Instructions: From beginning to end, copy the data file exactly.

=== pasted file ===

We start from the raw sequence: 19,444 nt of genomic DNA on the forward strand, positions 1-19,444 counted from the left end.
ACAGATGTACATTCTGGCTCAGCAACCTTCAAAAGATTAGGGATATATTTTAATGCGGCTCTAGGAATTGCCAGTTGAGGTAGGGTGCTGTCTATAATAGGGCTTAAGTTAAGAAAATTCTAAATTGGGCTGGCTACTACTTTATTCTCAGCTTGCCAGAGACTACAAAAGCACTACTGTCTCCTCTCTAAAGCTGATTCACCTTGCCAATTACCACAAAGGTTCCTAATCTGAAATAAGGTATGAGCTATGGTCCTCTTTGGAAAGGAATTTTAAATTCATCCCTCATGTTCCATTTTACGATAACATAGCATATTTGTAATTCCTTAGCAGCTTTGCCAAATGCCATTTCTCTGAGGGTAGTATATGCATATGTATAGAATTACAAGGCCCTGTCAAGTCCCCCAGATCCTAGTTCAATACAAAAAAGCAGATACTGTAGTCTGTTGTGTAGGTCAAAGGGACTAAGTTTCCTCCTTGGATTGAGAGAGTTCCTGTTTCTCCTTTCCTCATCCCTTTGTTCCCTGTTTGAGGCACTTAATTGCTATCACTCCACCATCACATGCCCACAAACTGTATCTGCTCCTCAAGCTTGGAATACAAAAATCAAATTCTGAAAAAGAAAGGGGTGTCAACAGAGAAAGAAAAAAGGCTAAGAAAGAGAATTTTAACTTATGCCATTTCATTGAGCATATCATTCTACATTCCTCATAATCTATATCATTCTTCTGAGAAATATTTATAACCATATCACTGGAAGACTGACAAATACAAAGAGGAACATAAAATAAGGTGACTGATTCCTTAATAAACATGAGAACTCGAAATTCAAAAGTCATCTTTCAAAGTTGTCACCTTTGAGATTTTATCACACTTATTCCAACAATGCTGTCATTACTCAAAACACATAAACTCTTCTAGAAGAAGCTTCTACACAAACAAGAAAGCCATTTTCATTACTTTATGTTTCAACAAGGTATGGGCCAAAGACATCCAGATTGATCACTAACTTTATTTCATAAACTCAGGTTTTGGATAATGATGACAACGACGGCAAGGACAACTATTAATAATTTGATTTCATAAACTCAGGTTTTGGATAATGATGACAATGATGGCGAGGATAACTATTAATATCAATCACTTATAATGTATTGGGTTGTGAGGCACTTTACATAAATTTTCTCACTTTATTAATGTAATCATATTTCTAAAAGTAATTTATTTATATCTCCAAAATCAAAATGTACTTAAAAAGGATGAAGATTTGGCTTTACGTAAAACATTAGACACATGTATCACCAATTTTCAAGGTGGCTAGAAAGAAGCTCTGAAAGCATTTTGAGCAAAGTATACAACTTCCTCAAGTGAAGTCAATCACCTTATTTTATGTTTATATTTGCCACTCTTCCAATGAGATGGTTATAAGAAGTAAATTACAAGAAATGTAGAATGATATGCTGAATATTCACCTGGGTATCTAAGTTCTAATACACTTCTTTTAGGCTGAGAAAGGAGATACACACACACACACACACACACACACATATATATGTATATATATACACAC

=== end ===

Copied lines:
We start from the raw sequence: 19,444 nt of genomic DNA on the forward strand, positions 1-19,444 counted from the left end.
ACAGATGTACATTCTGGCTCAGCAACCTTCAAAAGATTAGGGATATATTTTAATGCGGCTCTAGGAATTGCCAGTTGAGGTAGGGTGCTGTCTATAATAGGGCTTAAGTTAAGAAAATTCTAAATTGGGCTGGCTACTACTTTATTCTCAGCTTGCCAGAGACTACAAAAGCACTACTGTCTCCTCTCTAAAGCTGATTCACCTTGCCAATTACCACAAAGGTTCCTAATCTGAAATAAGGTATGAGCTATGGTCCTCTTTGGAAAGGAATTTTAAATTCATCCCTCATGTTCCATTTTACGATAACATAGCATATTTGTAATTCCTTAGCAGCTTTGCCAAATGCCATTTCTCTGAGGGTAGTATATGCATATGTATAGAATTACAAGGCCCTGTCAAGTCCCCCAGATCCTAGTTCAATACAAAAAAGCAGATACTGTAGTCTGTTGTGTAGGTCAAAGGGACTAAGTTTCCTCCTTGGATTGAGAGAGTTCCTGTTTCTCCTTTCCTCATCCCTTTGTTCCCTGTTTGAGGCACTTAATTGCTATCACTCCACCATCACATGCCCACAAACTGTATCTGCTCCTCAAGCTTGGAATACAAAAATCAAATTCTGAAAAAGAAAGGGGTGTCAACAGAGAAAGAAAAAAGGCTAAGAAAGAGAATTTTAACTTATGCCATTTCATTGAGCATATCATTCTACATTCCTCATAATCTATATCATTCTTCTGAGAAATATTTATAACCATATCACTGGAAGACTGACAAATACAAAGAGGAACATAAAATAAGGTGACTGATTCCTTAATAAACATGAGAACTCGAAATTCAAAAGTCATCTTTCAAAGTTGTCACCTTTGAGATTTTATCACACTTATTCCAACAATGCTGTCATTACTCAAAACACATAAACTCTTCTAGAAGAAGCTTCTACACAAACAAGAAAGCCATTTTCATTACTTTATGTTTCAACAAGGTATGGGCCAAAGACATCCAGATTGATCACTAACTTTATTTCATAAACTCAGGTTTTGGATAATGATGACAACGACGGCAAGGACAACTATTAATAATTTGATTTCATAAACTCAGGTTTTGGATAATGATGACAATGATGGCGAGGATAACTATTAATATCAATCACTTATAATGTATTGGGTTGTGAGGCACTTTACATAAATTTTCTCACTTTATTAATGTAATCATATTTCTAAAAGTAATTTATTTATATCTCCAAAATCAAAATGTACTTAAAAAGGATGAAGATTTGGCTTTACGTAAAACATTAGACACATGTATCACCAATTTTCAAGGTGGCTAGAAAGAAGCTCTGAAAGCATTTTGAGCAAAGTATACAACTTCCTCAAGTGAAGTCAATCACCTTATTTTATGTTTATATTTGCCACTCTTCCAATGAGATGGTTATAAGAAGTAAATTACAAGAAATGTAGAATGATATGCTGAATATTCACCTGGGTATCTAAGTTCTAATACACTTCTTTTAGGCTGAGAAAGGAGATACACACACACACACACACACACACACATATATATGTATATATATACACAC